Anyone who has spent any amount of time in The Rutherford County Adult Detention Center (located at 940 New Salem Highway), which doubles as our jail and the headquarters for The Rutherford County Sheriff’s Department, has heard that the building with the tiny windows towering over the southwest corner of Murfreesboro is simply referred to as 940 (nine-forty). Because of 940, Murfreesboro has received national, statewide and much local media attention throughout 2016 due to its combination of public relation gaffes, numerous alleged ethics violations committed by the highest-ranking officers of our Sheriff’s Department, issues with overcrowding, the jail’s responsibility in the deaths of four of its inmates and the staff’s failure to correct problems found by The Tennessee Corrections Institute (TCI) during an unannounced inspection at the end of the summer.
Upon re-inspection in November of 2016, 940 was decertified by TCI’s Board of Control in early December.
With that, local folks might wonder what happens in there on a day-to-day basis.
Once local law enforcement arrests someone within Rutherford County for an alleged offense, the offender is transported and placed into the custody of Sheriff Department’s jailers and held at 940.
From a small drive-through garage on the north side of the building, the handcuffed offender is escorted from a police cruiser into a hallway on the ground floor of the jail through a couple of heavy metal doors that loudly lock shut behind them.
A jailer’s frisk later and it’s into 940’s Booking Division, an active, bustling, fluorescent-lit white and gray room about the size of a tennis court. Among its contents are a long desk in the middle of the room, bolted-down tables with stools attached at the bottom and metal loops on the tabletops to shackle handcuffs, and a few silent jailers standing around keeping an eye over the place. Several more thick metal doors line all four of the walls. Individual holding cells, the drunk tanks for both sexes, small, glass-bisected conference rooms, a janitor’s closet, the nurse’s station, a showering room and an access route to the rest of the jail are behind all of those doors.
The Booking Division is where newly arriving offenders have their mug shots taken, fingerprints scanned and the rest of their personal information collected and filed into the Sheriff’s Office computer system. This is all done before the offender is assigned a mandatory court date by one of the booking officers behind the desk.
Commotion and raucous behavior from incoming belligerent arrestees—as well as from already-situated offenders being moved around the Booking Division from the drunk tanks and solitary holding cells—fill the air, as do the jailers’ responses to these outspoken arrestees’ mix of reasonable questions, nonsensical frustrations and attempts to find humor in such a place.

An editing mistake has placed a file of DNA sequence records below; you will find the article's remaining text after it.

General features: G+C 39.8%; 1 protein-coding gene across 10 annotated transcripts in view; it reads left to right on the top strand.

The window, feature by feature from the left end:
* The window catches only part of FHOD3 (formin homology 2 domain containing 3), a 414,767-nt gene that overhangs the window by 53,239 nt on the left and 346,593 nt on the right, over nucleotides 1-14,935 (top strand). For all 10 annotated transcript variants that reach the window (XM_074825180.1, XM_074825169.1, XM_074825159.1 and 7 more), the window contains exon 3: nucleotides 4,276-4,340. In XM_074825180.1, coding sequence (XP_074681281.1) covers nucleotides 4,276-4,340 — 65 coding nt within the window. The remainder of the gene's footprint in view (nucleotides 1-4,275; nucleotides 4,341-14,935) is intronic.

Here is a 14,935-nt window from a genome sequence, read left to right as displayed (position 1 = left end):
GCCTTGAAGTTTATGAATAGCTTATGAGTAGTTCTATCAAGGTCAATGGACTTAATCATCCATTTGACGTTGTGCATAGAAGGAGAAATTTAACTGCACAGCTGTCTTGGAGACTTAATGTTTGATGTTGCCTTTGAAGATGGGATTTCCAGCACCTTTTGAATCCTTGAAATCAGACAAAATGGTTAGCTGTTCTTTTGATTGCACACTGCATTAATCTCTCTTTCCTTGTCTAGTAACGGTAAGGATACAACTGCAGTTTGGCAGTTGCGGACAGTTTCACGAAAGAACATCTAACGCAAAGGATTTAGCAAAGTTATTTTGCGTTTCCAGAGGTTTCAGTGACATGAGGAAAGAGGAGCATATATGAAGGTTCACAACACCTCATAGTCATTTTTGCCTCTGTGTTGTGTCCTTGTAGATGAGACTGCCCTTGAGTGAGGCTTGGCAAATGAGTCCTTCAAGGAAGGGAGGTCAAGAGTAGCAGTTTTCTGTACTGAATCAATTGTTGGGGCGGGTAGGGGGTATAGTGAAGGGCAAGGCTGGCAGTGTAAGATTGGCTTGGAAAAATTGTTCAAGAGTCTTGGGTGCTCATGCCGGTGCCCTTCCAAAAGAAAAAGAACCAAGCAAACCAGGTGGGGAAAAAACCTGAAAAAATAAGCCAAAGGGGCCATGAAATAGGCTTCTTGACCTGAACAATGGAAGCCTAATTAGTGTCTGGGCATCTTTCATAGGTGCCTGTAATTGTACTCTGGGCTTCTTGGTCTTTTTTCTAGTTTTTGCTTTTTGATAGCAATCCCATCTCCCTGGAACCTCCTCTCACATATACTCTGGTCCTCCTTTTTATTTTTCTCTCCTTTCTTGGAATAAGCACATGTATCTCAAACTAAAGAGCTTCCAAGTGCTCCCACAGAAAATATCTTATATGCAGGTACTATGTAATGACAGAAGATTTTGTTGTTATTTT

When I first visited this room in 2007, one of the metal doors to the right of the entrance was the room where mug shots were taken and fingerprints scanned, but they have since moved that out into the booking room beside the desk and installed a massive stone inlay laid into the floor tile depicting The Rutherford County Sheriff’s Department emblem with the words “Sheriff Robert F. Arnold,” curved over the top of it in big black letters. This décor was installed sometime between March of 2014, when I turned myself in to serve seven days as punishment for a 2013 DUI charge, and March of 2016 when I turned myself in with two warrants out for my arrest for violating my probation.
“Looks expensive,” I thought when I noticed it in the floor last May.
Anyway, once inside and a part of what can be sensed as chaos, there are a few variables to take into consideration in order to estimate how much time will be spent being “booked” at 940, both systemically and emotionally.
In an ideal situation for everyone involved, if the arrested is well-behaved, not inebriated, can immediately reach someone via phone to bail them out, if the jailers are in a good mood and if the Booking Division isn’t understaffed and/or overwhelmed by incoming offenders, being booked can take only 20 to 30 minutes before the arrested is released to leave 940’s premises. Pretty much everyone in there is trying to get out.
This is the best-case scenario.
When I turned myself in on the afternoon of March 24, 2016, I had walked over to the jail in the rain from the downtown Murfreesboro area with a fish sandwich in my hand and two warrants out for my arrest. I was about to walk into a place where I could very well be locked up for nine months, which was the remaining time of my probation before it was violated. Thus, the fish sandwich. To me, it’s a better quality sandwich than the ones I’d be given in there for perhaps nine months, so I figured I’d eat on the way over during that stressful stroll, but I didn’t. When they let me through the first metal door from the outside, I stepped into the hallway dripping wet and Officer Z. Wooten, my jailer that day, slipped me the spoiler comment while he was patting me down that’d I’d be leaving on R.O.R. for bringing myself in and that I could also keep my sandwich as long as I didn’t eat it in there.